Youth, Space and Time

Agoras and Chronotopes in the Global City

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This book engages with the experience of space and time in youth cultures across the world. Putting together contemporary case studies on young transnationalists, young glocals and young protesters in cities on the five continents, it analyzes new agoras and chronotopes in global cities. It is based on a selection of papers first presented to the International Sociological Association (ISA) Research Committee 34 session on Youth Cultures, Space and Time that took place during the ISA World Congresses of Sociology in Gothenburg, Sweden (2010), and in Yokohama, Japan (2014). The value of this volume for youth researchers worldwide is twofold. Firstly, the chapters exemplify innovative approaches to understanding the fluid and dynamic urban space-time dimension in which young people’s cultural and bodily practices are located. Secondly, the volume offers a transnational perspective. Chapter contributors come from countries across the world, and give account of very diverse youth culture phenomena. They represent both established researchers and new voices in youth research.

Contributors are: Óscar Aguilera Ruiz, Ilenya Camozzi, Carles Feixa, Vitor Sérgio Ferreira, Liliana Galindo Ramírez, Elham Golpoush-Nezhad, Leila Jeolás, Jeffrey J. Juris, Hagen Kordes, Sofia Laine, Carmen Leccardi, Pam Nilan, Jordi Nofre, Ndukaeze Nwabueze, Luca Queirolo Palmas, Yannis Pechtelidis, Geoffrey Pleyers, José Sánchez García, Mahmood Shahabi.
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Biographical Note

Carles Feixa is Professor of Social Anthropology at the University of Lleida (Catalonia-Spain). He is the author of several books including De jovenes, bandas y tribus (On Youth, Gangs and Tribes, Ariel, 1998, 5th edition 2012), and Global Youth? Hybrid Identities, Plural Worlds (edited with Pam Nilan, Routledge, 2006).

Carmen Leccardi is Professor of Cultural Sociology at the University of Milano-Bicocca (Italy). Her latest books include Sociologie del tempo (Sociologies of Time, Laterza, 2009) and A New Youth? Young People, Generations and Family Life (edited with Elisabetta Ruspini, Ashgate, 2006).

Pam Nilan is Professor of Sociology at the University of Newcastle (Australia). She has published three books on youth: Global Youth? Hybrid Identities, Plural Worlds (edited with Carles Feixa, Routledge, 2006), Australian Youth (Pearson, 2007), and Adolescents in Contemporary Indonesia (with L. Parker, Routledge, 2013).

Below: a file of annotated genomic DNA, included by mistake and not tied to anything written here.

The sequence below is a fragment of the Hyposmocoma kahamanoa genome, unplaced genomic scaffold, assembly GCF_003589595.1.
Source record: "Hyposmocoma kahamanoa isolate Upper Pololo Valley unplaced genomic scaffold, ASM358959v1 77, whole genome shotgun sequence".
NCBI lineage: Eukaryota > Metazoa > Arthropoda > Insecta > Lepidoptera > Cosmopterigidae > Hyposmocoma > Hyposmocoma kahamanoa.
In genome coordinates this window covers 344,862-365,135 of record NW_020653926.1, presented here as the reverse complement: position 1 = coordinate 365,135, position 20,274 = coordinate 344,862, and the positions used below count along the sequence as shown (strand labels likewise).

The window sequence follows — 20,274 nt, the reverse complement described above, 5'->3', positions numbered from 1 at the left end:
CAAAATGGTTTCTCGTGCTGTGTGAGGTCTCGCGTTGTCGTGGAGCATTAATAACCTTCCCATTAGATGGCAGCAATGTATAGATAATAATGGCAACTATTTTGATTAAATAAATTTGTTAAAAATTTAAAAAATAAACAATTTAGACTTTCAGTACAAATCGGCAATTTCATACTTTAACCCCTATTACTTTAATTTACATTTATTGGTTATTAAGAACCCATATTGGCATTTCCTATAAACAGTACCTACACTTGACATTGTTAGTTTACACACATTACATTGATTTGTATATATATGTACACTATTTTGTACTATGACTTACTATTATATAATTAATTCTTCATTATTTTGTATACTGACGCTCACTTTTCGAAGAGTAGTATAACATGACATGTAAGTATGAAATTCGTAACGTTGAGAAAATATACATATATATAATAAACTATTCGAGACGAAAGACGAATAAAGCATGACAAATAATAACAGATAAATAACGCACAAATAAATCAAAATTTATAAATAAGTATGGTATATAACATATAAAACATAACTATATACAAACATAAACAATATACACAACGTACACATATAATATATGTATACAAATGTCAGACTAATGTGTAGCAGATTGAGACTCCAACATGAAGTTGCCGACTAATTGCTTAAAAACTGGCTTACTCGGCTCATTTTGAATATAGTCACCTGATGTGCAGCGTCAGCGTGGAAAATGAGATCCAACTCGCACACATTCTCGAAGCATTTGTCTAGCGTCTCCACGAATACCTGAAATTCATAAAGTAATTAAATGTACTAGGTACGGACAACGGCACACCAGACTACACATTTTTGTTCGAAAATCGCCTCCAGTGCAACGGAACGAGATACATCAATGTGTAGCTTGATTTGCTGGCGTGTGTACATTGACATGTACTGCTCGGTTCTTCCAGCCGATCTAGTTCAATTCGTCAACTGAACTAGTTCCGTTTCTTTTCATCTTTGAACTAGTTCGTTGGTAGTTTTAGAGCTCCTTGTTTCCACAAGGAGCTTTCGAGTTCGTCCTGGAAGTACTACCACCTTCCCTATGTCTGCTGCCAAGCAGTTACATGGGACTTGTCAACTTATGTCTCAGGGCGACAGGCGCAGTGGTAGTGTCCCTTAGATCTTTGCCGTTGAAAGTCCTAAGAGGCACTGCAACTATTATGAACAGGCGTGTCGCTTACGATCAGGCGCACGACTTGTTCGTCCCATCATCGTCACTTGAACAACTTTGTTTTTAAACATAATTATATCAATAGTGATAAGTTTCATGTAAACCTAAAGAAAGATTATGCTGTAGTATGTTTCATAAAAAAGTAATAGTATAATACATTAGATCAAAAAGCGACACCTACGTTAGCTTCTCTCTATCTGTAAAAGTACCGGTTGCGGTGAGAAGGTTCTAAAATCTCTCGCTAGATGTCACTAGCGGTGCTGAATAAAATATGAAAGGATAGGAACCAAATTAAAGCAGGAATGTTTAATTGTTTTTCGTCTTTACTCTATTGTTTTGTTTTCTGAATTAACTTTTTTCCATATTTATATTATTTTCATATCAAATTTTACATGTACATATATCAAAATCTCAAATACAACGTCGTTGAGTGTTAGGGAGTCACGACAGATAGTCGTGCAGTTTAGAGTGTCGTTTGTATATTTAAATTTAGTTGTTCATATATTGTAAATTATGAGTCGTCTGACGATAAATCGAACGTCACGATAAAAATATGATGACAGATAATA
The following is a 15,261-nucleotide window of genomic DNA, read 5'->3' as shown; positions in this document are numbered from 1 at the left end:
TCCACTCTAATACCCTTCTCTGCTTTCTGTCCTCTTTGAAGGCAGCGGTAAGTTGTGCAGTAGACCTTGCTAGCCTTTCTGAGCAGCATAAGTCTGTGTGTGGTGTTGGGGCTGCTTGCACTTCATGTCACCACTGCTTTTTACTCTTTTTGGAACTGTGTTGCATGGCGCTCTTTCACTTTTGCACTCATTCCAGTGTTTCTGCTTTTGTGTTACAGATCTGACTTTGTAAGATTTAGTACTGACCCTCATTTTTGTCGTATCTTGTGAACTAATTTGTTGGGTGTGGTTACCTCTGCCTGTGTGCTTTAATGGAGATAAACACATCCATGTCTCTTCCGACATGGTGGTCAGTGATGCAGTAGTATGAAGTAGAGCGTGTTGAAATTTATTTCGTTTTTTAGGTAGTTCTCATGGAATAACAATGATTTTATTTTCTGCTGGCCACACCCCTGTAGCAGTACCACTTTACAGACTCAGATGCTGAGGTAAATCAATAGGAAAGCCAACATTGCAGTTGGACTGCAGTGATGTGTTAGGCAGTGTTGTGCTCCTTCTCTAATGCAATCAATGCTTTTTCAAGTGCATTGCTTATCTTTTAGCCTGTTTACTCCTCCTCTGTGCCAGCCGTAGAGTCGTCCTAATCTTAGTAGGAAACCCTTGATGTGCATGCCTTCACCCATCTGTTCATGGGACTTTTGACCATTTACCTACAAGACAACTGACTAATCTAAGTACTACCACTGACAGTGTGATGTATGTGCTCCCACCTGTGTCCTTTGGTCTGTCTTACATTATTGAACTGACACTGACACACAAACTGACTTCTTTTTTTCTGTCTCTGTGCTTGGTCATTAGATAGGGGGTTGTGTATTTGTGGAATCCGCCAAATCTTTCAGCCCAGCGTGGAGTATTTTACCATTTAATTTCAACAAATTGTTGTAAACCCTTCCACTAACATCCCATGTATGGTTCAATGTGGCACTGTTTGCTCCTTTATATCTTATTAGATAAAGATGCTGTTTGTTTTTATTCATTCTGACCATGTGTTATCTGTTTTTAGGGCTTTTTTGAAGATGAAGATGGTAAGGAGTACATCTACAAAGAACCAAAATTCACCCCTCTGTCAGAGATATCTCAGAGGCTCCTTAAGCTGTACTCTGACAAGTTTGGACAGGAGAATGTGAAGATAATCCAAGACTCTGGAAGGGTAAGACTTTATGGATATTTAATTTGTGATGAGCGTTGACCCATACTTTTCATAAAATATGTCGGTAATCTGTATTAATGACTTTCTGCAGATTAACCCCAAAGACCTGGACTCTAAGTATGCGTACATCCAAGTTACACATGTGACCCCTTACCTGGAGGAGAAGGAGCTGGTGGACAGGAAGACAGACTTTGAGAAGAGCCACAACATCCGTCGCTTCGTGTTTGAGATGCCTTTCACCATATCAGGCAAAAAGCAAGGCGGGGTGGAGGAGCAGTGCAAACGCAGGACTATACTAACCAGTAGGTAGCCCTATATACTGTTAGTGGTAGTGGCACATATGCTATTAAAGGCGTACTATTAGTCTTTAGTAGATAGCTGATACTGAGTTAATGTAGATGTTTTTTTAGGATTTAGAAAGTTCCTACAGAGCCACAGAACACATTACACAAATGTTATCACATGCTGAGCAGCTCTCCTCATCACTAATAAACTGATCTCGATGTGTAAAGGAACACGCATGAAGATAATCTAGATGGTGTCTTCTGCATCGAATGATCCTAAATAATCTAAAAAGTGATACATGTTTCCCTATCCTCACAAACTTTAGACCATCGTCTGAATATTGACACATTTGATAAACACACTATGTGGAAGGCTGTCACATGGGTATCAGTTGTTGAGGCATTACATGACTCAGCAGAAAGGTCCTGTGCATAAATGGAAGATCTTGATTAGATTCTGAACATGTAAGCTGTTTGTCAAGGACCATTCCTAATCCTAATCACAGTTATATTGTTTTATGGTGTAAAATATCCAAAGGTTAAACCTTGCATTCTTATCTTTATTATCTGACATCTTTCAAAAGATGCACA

Table of contents

List of Tables, Figures and Maps
List of Contributors
Acknowledgements
Introduction: Chronotopes of Youth
Carles Feixa, Carmen Leccardi and Pam Nilan

PART I. YOUNG TRANSNATIONALISTS (AND COSMOPOLITANS)

Foreword
Carmen Leccardi

1. Young progressive activists in Europe: Scales, identity and agency
Geoffrey Pleyers

2. Young people on the move: Cosmopolitan strategies in the transition to adulthood
Ilenya Camozzi

3. Forming Agora chronotopes from young people's political participation in transnational meetings
Sofia Laine

4. Atlantic Latino gangs. La Raza Latina, transnationalism and generations
Luca Queirolo Palmas

5. Youth cultures in the new century: Cultural citizenship and cosmopolitanism
Carmen Leccardi

PART II. YOUNG GLOCALS

Foreword
Pam Nilan

6. Juvenilising cultures: Illegal and legal road racing in Londrina, Brazil
Leila Jeolás and Hagen Kordes

7. The tattooed young body: A body still under suspicion?
Vitor Sérgio Ferreira

8. Hip-hop culture and youth in Lagos: The interface of globalisation and identity crisis
Ndukaeze Nwabueze

9. Rap music and youth cultures in Iran: Serious or light?
Mahmood Shahabi and Elham Golpoush-Nezhad

10. Space, time and symbol in urban Indonesian schoolboy gangs
Pam Nilan

PART III. YOUNG PROTESTERS

Foreword
Carles Feixa

11. Occupying school buildings in the Greece of The Memorandum: Discursive formations around pupils' political activism
Yannis Pechtelidis

12. From hara to midam: Public spaces of youth in Cairo
José Sánchez García

13. Geographies of the European Spring: The case of #SpanishRevolution
Jordi Nofre

14. Youth movements, politics of identity and battles for visibility in neoliberal Chile: Penguin Generations
Óscar Aguilera Ruiz

15. The network as chronotope: Internet and political practices in the Colombian student movement MANE and Occupy São Paulo
Liliana Galindo Ramírez

16. Reflections on #Occupy everywhere: Social media, public space, and emerging logics of aggregation
Jeffrey J. Juris

Postscript: Youthtopia and the Chronotopical Imagination
Carles Feixa, Carmen Leccardi and Pam Nilan

Afterword
Michel Wieviorka

Index

Readership

Academics and researchers in youth studies, postgraduate students in urban studies, sociology of time, sociology of generations, undergraduate students in anthropology and sociology, high school teachers, youth workers, practitioners on youth policies.

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